International Cooperation and Reputation in an Empirical Two-Bloc Model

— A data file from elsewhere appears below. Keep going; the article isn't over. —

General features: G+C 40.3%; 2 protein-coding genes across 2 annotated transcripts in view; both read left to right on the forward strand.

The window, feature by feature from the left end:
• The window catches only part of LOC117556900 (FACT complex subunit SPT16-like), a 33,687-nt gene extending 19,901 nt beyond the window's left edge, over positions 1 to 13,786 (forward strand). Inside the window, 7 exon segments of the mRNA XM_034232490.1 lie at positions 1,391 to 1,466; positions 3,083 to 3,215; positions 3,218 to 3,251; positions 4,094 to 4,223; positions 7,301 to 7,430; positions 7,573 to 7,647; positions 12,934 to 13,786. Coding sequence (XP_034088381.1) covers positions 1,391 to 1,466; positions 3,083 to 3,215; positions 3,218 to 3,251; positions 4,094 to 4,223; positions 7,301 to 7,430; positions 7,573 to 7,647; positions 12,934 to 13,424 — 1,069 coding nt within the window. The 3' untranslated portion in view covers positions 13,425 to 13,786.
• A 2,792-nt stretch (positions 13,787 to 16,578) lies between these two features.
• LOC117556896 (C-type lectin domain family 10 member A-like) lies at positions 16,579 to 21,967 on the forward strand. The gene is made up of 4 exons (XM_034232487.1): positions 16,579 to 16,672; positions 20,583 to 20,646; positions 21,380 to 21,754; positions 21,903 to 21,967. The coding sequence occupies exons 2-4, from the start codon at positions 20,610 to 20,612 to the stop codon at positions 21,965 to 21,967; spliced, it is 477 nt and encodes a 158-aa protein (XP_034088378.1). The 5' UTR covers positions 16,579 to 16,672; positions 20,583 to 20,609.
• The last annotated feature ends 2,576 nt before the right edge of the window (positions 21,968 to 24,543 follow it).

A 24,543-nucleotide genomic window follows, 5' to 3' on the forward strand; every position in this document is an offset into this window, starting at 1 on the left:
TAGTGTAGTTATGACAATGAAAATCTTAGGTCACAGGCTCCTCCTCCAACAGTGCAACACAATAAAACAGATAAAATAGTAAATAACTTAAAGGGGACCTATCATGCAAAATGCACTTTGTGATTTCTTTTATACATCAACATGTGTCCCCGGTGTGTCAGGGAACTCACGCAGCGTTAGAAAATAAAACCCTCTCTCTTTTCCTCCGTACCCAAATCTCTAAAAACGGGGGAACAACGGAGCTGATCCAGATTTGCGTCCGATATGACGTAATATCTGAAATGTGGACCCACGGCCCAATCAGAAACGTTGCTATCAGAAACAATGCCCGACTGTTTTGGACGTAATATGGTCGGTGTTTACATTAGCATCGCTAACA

This paper examines three questions concerning the international coordination of macroeconomic policy. First it examines whether it is advantageous for governments to cooperate in the determination of monetary and fiscal policies. Second it asks whether it is helpful for governments to establish reputations vis-a-vis their private sectors. Finally it examines the sustainability of cooperative and reputational policies. These questions are addressed using Minilink, an empirical two-bloc model derived from the OECD interlink model. The main results of the analysis may be summarised as follows. To realize the gains from international cooperation requires reputation; and to realize the gains from reputation requires cooperation. Moreover, cooperative policies with reputation are found to be sustainable; and the joint gains from cooperation and reputation are found to be considerable.
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